It can sometimes feel like Cecilia Bringheli and her brother Lorenzo have colonized the entire charming neighborhood of Brera with their youthful take on classic Milanese style. Along one cobblestone street a brick-lined shop is dedicated to the siblings’ five-year-old shoe label CB Made in Italy. The space, hidden behind a leafy courtyard, benefits from a rare backyard garden and is an exemplar of Milanese restraint. Functioning also as a showroom and office for Cecilia’s design team, CB headquarters effortlessly nods to the Italian way of doing business, which puts a premium on beauty, pleasure and work experiences that are as painless as possible.

Around the corner in Via Palermo is Lorenzo’s home, where he hosts a pop-up fantasy restaurant (read about it here) for their co-workers and friends. From the kitchen window, you can see the terracotta roof of the grammar school the duo attended as children and hear the squeals of delight of young Milanese children as they scamper about in their fine Italian footwear. Between the shop and Lorenzo’s home is another personally relevant outpost: the old-school Milanese restaurant La Libera, run by family friend Italo Manca, where their parents hosted their wedding party back in the early 1980s.

“I love Brera simply because it signifies home for me,” says the 30 year old Cecilia, who walks each day in her signature flats from her apartment in Milan’s Chinatown to her Brera office, eight minutes away. “Milan represents family, tradition and the true quality of life.”

Though they grew up in bustling Milan, the family spent several months of every summer living in Positano where their grandfather had built the town’s 27th home. Their shoe label borrows from both the laid-back, off-duty glamour of Positano as well as the understatement of polished Milanese women—in particular, their own mother Chantal, who straddled the two worlds effortlessly.

“She was always wearing oxfords, loafers, slippers or sandals,” Cecilia recalls. “No matter what, she always put on an elegant flat shoe.”

Today’s dearth of such chic simplicity is what motivated Cecilia to start the CB Made in Italy label in 2010. “I called up Lorenzo [who was working in New York as a photographer at the time, and still moonlights as a portrait photographer for Uomo Vogue and other fashion magazines] and said, ‘Remember those shoes mom was always wearing in Positano? I want to make those.’ It’s very easy to find beautiful high heels but it’s much harder to find beautiful flat shoes.”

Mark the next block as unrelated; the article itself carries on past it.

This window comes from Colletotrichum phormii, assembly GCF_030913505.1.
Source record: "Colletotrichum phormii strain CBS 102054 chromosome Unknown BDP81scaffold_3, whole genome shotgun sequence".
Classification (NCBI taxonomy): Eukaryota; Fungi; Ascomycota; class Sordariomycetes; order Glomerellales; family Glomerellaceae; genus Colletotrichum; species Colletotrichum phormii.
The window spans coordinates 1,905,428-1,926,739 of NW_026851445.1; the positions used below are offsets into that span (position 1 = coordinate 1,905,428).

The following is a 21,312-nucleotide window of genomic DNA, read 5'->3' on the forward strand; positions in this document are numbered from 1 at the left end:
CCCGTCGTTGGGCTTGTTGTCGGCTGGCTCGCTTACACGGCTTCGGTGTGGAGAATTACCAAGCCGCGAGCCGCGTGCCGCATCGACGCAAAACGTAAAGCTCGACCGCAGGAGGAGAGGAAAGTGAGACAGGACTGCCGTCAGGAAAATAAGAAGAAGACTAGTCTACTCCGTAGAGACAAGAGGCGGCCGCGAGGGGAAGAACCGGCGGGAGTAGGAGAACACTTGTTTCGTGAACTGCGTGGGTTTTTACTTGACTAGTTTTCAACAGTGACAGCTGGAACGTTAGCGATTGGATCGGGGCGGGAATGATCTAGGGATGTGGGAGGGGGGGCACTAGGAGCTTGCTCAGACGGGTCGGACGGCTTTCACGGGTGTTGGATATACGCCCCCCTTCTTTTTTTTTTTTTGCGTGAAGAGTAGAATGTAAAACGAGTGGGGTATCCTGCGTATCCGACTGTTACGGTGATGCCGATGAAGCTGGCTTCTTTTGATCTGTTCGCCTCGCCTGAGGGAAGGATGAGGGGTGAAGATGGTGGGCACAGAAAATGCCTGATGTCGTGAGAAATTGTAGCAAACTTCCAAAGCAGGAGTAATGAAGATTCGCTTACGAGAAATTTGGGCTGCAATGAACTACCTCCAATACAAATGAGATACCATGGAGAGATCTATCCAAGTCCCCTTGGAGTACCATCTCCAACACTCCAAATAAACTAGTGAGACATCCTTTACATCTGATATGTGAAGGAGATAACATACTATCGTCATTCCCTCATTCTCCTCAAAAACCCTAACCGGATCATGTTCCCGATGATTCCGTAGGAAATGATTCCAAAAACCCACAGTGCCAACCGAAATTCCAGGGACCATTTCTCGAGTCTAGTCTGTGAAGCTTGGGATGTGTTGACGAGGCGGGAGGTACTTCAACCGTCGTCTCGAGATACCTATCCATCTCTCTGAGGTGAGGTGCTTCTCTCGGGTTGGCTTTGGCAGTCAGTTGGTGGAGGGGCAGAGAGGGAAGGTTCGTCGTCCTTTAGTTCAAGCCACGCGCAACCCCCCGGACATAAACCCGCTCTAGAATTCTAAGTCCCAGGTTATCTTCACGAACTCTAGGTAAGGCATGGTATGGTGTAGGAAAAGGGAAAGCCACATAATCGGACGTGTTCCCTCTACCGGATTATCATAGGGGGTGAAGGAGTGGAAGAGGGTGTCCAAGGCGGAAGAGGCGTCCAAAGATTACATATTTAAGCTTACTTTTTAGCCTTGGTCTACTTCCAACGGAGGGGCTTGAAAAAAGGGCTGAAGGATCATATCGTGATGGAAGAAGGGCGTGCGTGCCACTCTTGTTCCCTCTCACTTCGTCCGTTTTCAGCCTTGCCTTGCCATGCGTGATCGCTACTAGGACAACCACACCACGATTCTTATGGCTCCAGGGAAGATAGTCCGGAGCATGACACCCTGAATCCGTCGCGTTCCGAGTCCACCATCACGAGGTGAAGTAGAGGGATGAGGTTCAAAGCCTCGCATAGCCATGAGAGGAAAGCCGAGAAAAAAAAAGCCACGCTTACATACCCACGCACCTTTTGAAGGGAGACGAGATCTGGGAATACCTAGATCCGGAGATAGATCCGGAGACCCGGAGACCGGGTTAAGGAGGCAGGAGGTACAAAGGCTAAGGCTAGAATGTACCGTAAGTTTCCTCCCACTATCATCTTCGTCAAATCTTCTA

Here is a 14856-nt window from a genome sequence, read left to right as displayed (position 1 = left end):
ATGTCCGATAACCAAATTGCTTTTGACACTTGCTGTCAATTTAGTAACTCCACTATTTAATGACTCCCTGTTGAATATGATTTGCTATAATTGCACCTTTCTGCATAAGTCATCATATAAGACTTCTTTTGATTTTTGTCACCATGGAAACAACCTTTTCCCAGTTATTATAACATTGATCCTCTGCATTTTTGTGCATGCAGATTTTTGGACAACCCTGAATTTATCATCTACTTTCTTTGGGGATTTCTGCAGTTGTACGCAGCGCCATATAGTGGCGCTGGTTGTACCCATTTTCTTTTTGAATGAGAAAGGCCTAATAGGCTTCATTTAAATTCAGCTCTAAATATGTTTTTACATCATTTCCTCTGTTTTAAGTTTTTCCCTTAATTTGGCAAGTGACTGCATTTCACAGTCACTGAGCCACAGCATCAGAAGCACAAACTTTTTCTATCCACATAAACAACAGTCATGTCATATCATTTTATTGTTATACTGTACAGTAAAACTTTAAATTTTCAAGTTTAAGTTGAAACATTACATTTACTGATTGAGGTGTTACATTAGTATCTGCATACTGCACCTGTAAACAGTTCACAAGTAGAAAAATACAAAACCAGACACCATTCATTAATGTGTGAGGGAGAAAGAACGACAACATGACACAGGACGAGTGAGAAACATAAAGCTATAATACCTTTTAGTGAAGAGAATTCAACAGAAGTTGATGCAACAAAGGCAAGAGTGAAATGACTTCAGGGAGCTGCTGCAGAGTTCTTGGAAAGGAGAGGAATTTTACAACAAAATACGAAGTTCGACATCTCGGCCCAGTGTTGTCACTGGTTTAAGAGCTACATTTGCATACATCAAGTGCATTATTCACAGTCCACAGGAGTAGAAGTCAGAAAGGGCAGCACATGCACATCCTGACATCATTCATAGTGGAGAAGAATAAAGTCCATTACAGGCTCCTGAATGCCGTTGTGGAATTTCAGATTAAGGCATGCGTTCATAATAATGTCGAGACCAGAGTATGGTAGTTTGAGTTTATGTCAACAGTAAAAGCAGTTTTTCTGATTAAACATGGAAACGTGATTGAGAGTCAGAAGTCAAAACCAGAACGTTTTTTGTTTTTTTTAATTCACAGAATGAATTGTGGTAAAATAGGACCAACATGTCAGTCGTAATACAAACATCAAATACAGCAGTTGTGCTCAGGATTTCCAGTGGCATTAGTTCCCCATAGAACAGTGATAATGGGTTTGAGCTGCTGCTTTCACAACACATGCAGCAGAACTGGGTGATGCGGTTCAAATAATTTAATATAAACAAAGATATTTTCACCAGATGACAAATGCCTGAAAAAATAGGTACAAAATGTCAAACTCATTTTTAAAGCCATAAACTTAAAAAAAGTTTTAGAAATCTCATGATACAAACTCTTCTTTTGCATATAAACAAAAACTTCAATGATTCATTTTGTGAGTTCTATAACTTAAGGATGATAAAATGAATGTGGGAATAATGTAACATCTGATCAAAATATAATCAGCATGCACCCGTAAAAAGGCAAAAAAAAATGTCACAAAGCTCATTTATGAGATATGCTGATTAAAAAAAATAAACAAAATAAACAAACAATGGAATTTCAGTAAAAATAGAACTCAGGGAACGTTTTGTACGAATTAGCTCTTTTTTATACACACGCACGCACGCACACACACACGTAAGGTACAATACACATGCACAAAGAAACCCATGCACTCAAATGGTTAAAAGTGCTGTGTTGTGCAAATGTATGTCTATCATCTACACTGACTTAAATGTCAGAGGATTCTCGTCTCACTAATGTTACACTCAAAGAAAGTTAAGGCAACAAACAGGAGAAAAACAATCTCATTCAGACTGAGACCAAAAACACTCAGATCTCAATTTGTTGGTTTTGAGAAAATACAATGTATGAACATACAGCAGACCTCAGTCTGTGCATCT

The CB label makes the job much easier. The siblings creatively develop the line together. Starting with a simple women’s slip-on reminiscent of a tuxedo slipper, the label now offers 28 models and over 100 different fabrications from raffia to colored wovens to bright silks and buttery suedes, as well as a men’s collection. Many of the shapes, such as the Todi and the Chelsea boots, have a vintage or classic flair and offer an instant boost to any boring pair of jeans. Every pair is crafted by Italian artisans in the North of Italy, who are pleased to return to styles they use to make decades ago. “They all tell me how great it is to work on shoes they actually like,” says Cecilia, proudly.

At this point, Cecilia has completely ex-communicated high heels from her closet. She wears CB exclusively and has managed to make flats work with everything from an elegant dress to white jeans, a Scottish wool sweater and blazer for work. In Positano she pairs the denim Positano slippers with a pareo or shorts at the beach. “I am trying to do shoes for women who head to the office in the morning and go straight to an aperitivo and dinner,” she explains. But would CB Made in Italy ever make heels for these same girls-on-the-go? Bringheli smiles with a slight sigh, “I would say no, but then never say never.”

– J.J. Martin

Story Credits
  • Creative Director- J.J. Martin
  • Portrait Photography- Alberto Zanetti
  • Interiors Photography- Mattia Iotti
  • Fashion Director- Viviana Volpicella